Writing Lessons from "A Christmas Carol": A Subtle Message

Monday, December 21, 2015

A Christmas Carol teaches me how to weave a subtle message into a story.

Wait, you say. A subtle message? The message in A Christmas Carol is anything but subtle.

That depends on which message you mean. The values of generosity and kindness and the possibility of redemption are all front and center, but that is only part of the point Dickens makes.

There was nothing politically incorrect about the Christ message in Dicken’s day, but that didn’t mean everyone wanted to read books about it. So he wrote a story that took place at Christmas and extolled Christian values but had a seemingly secular focus. On the surface, anyway. The Christ message was still there, but it was woven into the story in subtle ways. I have highlighted the most important words in these examples:

·         Near the beginning, Scrooge tells his nephew that Christmas has never done him any good. Here is part of the nephew’s response: “But I am sure I have always thought of Christmas time, when it has come round—apart from the veneration due to its sacred name and origin, if anything belonging to it can be apart from that—as a good time: a kind, forgiving, charitable, pleasant time.”
·         This passage comes during Scrooge’s discussion with Marley’s ghost: “At this time of the rolling year,” the spectre said, “I suffer most. Why did I walk through crowds of fellow-beings with my eyes turned down, and never raise them to that blessed Star which led the Wise Men to a poor abode?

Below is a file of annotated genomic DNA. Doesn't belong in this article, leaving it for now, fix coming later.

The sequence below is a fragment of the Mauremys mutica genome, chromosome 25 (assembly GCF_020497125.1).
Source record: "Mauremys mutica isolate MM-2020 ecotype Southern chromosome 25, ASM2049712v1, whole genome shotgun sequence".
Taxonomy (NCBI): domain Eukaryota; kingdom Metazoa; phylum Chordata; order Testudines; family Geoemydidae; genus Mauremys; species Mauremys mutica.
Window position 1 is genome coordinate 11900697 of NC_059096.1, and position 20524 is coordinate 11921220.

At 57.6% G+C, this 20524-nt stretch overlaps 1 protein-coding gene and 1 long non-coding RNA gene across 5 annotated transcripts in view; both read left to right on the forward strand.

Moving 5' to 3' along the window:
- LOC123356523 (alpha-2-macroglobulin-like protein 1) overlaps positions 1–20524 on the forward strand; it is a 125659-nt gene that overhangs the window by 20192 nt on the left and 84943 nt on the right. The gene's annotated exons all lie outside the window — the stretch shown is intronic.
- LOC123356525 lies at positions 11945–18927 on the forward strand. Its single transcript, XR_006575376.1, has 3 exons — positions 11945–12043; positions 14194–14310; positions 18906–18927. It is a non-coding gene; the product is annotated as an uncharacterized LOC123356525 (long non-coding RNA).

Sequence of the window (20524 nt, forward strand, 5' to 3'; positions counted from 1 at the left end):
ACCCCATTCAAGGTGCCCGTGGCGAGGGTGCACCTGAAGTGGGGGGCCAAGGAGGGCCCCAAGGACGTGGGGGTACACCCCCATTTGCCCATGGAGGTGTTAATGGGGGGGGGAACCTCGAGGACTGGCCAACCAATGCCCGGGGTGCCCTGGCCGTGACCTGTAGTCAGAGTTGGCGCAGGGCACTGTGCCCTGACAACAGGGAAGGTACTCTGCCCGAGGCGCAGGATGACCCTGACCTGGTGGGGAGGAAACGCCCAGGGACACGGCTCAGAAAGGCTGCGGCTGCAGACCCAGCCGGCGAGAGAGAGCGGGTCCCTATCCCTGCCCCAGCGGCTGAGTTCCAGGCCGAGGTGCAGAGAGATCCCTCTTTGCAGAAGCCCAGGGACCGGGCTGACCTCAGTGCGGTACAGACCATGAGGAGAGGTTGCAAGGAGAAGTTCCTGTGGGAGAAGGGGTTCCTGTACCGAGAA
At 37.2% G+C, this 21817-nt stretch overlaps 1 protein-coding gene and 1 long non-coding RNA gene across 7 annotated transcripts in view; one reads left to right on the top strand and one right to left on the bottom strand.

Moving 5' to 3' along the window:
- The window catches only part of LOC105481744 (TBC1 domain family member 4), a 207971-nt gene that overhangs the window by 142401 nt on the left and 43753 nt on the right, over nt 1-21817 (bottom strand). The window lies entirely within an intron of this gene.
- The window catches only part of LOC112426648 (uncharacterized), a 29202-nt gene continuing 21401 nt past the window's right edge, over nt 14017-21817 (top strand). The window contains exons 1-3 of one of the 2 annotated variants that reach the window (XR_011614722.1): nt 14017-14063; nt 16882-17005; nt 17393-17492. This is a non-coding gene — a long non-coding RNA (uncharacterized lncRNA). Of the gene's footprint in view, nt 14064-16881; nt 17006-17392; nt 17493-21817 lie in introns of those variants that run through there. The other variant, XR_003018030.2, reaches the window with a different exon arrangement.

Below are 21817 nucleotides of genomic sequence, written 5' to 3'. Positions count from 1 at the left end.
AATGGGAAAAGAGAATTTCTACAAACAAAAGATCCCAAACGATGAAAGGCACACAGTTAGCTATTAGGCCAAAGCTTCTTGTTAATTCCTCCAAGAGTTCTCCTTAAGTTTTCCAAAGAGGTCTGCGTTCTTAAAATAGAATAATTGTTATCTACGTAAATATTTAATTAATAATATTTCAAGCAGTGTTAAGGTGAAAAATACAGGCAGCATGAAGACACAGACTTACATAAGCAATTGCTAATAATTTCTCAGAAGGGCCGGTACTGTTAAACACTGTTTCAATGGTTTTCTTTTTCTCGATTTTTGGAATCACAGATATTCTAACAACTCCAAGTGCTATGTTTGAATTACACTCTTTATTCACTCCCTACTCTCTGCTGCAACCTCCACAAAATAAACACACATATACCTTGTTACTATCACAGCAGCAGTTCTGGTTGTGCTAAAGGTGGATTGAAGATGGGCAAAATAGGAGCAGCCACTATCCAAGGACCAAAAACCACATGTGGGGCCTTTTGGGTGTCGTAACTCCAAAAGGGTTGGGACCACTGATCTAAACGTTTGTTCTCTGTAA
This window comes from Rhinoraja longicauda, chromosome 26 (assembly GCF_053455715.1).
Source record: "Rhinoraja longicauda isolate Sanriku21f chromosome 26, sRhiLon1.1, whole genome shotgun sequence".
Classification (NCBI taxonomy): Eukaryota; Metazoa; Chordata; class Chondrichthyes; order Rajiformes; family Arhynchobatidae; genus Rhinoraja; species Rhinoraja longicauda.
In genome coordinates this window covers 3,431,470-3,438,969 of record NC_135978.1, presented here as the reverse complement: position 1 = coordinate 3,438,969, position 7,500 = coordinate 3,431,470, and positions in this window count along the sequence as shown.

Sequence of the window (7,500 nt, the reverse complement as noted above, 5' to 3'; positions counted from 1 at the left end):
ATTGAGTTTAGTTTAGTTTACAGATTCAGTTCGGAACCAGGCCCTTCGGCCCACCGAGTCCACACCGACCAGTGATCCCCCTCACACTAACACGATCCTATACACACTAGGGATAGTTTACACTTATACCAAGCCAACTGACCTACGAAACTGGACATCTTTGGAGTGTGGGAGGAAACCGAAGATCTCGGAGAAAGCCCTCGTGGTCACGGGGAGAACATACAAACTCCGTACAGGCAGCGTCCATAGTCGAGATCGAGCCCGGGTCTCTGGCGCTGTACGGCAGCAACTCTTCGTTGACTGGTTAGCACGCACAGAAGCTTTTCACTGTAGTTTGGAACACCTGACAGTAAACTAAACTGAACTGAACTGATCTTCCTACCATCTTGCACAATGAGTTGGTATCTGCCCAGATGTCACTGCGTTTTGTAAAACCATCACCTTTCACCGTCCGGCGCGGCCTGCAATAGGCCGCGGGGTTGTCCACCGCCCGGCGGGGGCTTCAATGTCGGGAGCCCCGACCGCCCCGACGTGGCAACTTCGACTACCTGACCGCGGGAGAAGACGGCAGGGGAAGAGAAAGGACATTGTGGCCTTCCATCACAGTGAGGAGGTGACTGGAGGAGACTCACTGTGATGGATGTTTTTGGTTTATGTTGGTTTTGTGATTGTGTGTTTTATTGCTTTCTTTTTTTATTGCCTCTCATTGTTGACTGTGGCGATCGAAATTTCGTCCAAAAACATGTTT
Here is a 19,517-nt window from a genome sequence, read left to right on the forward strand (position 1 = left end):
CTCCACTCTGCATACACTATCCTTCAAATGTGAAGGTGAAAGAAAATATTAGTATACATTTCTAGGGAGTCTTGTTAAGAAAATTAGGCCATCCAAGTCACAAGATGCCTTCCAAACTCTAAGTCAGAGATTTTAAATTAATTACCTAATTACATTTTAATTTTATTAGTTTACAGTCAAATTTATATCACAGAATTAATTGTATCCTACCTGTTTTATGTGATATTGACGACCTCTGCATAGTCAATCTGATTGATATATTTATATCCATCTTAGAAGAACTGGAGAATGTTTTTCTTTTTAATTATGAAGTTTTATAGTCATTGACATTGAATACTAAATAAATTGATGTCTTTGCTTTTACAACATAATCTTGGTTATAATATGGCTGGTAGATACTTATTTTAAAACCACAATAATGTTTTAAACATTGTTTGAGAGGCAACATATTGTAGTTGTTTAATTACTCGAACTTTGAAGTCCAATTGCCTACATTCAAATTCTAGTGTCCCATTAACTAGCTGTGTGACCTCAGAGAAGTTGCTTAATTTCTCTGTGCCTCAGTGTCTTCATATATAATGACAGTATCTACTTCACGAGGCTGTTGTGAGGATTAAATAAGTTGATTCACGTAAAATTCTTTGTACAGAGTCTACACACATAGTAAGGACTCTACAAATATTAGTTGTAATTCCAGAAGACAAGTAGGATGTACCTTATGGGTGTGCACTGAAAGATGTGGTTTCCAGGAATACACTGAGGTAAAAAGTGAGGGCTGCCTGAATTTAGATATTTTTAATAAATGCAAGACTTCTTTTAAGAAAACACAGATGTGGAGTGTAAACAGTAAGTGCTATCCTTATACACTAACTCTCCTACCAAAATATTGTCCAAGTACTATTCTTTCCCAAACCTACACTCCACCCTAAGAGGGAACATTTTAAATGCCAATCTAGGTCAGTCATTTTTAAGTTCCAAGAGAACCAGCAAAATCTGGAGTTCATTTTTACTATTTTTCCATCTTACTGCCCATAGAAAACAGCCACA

·         After Bob Cratchit and Tiny Tim return from church, Tiny Tim leaves the room momentarily. While he is gone, Mrs. Cratchit asks how he behaved in church. Bob says he was as good as gold and remarks on how Tiny Tim says the strangest things. “He told me, coming home, that he hoped the people saw him in the church, because he was a cripple, and it might be pleasant to them to remember upon Christmas Day, who made lame beggars walk, and blind men see.”
Dickens couldn’t foresee the future and didn’t know how easily those passages could be deleted from movie adaptations of his story. But people who read the original version still find them there. 

When people are tired of hearing a message or simply don’t believe it, subtle is better. And A Christmas Carol shows me how to accomplish that. 

The picture at the top of this post shows Bob Cratchit and Tiny Tim returning from church. It was drawn by Fred Barnard for an 1878 edition of Charles Dickens’ A Christmas Carol. The illustration is in the public domain because of its age. 

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